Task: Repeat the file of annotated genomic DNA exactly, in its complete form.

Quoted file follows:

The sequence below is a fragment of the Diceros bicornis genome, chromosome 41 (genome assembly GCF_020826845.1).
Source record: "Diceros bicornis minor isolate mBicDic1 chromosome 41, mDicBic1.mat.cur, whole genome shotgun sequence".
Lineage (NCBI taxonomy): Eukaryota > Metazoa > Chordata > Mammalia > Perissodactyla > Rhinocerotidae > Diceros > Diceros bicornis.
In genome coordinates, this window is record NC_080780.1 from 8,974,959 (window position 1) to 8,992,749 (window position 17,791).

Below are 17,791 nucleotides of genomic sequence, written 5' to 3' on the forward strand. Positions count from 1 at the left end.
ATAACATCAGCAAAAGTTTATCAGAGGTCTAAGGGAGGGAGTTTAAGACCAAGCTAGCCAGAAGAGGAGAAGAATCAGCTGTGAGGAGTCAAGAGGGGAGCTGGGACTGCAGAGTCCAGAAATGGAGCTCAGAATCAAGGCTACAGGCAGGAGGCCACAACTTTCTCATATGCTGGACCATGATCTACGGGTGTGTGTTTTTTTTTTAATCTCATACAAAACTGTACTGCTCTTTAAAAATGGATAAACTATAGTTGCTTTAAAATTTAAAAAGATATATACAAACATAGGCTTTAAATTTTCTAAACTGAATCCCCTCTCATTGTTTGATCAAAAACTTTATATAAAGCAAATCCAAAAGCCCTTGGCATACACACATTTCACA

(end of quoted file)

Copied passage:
The sequence below is a fragment of the Diceros bicornis genome, chromosome 41 (genome assembly GCF_020826845.1).
Source record: "Diceros bicornis minor isolate mBicDic1 chromosome 41, mDicBic1.mat.cur, whole genome shotgun sequence".
Lineage (NCBI taxonomy): Eukaryota > Metazoa > Chordata > Mammalia > Perissodactyla > Rhinocerotidae > Diceros > Diceros bicornis.
In genome coordinates, this window is record NC_080780.1 from 8,974,959 (window position 1) to 8,992,749 (window position 17,791).

Below are 17,791 nucleotides of genomic sequence, written 5' to 3' on the forward strand. Positions count from 1 at the left end.
ATAACATCAGCAAAAGTTTATCAGAGGTCTAAGGGAGGGAGTTTAAGACCAAGCTAGCCAGAAGAGGAGAAGAATCAGCTGTGAGGAGTCAAGAGGGGAGCTGGGACTGCAGAGTCCAGAAATGGAGCTCAGAATCAAGGCTACAGGCAGGAGGCCACAACTTTCTCATATGCTGGACCATGATCTACGGGTGTGTGTTTTTTTTTTAATCTCATACAAAACTGTACTGCTCTTTAAAAATGGATAAACTATAGTTGCTTTAAAATTTAAAAAGATATATACAAACATAGGCTTTAAATTTTCTAAACTGAATCCCCTCTCATTGTTTGATCAAAAACTTTATATAAAGCAAATCCAAAAGCCCTTGGCATACACACATTTCACA